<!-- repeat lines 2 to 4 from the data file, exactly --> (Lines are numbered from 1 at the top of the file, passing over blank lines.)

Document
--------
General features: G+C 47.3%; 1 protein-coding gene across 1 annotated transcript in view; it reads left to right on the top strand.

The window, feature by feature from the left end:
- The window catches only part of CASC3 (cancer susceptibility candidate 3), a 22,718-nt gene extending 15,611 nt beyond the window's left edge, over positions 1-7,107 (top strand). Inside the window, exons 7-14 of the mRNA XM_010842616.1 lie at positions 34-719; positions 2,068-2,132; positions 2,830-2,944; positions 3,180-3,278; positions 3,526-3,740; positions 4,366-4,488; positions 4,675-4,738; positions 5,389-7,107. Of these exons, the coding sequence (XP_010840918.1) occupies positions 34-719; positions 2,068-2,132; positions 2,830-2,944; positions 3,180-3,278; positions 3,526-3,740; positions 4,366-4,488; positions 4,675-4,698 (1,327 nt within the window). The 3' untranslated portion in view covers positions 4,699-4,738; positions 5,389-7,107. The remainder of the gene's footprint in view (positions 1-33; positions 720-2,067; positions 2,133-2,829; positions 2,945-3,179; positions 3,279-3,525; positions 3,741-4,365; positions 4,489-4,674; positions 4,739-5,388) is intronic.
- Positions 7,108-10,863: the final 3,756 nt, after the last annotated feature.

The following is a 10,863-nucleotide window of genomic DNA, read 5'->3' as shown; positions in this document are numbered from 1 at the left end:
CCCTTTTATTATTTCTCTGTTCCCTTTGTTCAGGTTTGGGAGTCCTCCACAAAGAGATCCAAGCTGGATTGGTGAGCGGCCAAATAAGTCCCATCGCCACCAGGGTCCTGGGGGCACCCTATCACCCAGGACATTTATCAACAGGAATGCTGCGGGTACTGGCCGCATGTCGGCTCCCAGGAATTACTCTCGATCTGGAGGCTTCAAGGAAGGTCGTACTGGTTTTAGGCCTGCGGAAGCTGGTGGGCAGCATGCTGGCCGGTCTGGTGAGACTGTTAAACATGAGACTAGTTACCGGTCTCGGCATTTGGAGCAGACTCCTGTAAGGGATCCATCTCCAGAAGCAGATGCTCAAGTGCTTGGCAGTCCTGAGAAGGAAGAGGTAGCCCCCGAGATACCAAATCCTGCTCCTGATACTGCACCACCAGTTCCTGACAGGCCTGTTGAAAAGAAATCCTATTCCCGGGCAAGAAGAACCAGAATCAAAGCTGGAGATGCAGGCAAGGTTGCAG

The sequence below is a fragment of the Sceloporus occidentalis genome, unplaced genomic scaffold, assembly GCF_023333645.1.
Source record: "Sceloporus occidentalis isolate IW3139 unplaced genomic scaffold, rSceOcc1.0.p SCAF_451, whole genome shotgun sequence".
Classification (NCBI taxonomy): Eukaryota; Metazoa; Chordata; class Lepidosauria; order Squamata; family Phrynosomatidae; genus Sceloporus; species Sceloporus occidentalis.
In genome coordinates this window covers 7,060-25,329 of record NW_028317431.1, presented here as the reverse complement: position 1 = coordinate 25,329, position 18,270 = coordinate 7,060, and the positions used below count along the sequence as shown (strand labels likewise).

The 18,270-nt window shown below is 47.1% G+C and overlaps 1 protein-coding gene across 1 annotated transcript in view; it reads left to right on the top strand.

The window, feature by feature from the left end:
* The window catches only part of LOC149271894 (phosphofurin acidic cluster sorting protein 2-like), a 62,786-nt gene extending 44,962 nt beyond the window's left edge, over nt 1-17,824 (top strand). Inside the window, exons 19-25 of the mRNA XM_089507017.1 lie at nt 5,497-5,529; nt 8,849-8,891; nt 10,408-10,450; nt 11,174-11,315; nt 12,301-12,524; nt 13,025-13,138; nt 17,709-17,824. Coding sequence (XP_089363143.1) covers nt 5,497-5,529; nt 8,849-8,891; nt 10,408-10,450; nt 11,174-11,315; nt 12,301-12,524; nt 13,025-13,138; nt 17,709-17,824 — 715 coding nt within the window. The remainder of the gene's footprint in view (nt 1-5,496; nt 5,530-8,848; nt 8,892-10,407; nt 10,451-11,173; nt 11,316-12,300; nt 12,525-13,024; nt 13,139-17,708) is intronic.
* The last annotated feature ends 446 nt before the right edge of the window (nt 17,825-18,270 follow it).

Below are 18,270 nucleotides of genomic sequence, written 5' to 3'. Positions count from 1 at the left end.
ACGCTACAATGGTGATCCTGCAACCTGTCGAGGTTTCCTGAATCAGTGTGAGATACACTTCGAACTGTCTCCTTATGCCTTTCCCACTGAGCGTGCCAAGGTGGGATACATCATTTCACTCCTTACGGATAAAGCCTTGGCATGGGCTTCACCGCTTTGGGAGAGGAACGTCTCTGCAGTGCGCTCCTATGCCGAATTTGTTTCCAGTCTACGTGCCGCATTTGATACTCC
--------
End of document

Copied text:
The window, feature by feature from the left end:
- The window catches only part of CASC3 (cancer susceptibility candidate 3), a 22,718-nt gene extending 15,611 nt beyond the window's left edge, over positions 1-7,107 (top strand). Inside the window, exons 7-14 of the mRNA XM_010842616.1 lie at positions 34-719; positions 2,068-2,132; positions 2,830-2,944; positions 3,180-3,278; positions 3,526-3,740; positions 4,366-4,488; positions 4,675-4,738; positions 5,389-7,107. Of these exons, the coding sequence (XP_010840918.1) occupies positions 34-719; positions 2,068-2,132; positions 2,830-2,944; positions 3,180-3,278; positions 3,526-3,740; positions 4,366-4,488; positions 4,675-4,698 (1,327 nt within the window). The 3' untranslated portion in view covers positions 4,699-4,738; positions 5,389-7,107. The remainder of the gene's footprint in view (positions 1-33; positions 720-2,067; positions 2,133-2,829; positions 2,945-3,179; positions 3,279-3,525; positions 3,741-4,365; positions 4,489-4,674; positions 4,739-5,388) is intronic.
- Positions 7,108-10,863: the final 3,756 nt, after the last annotated feature.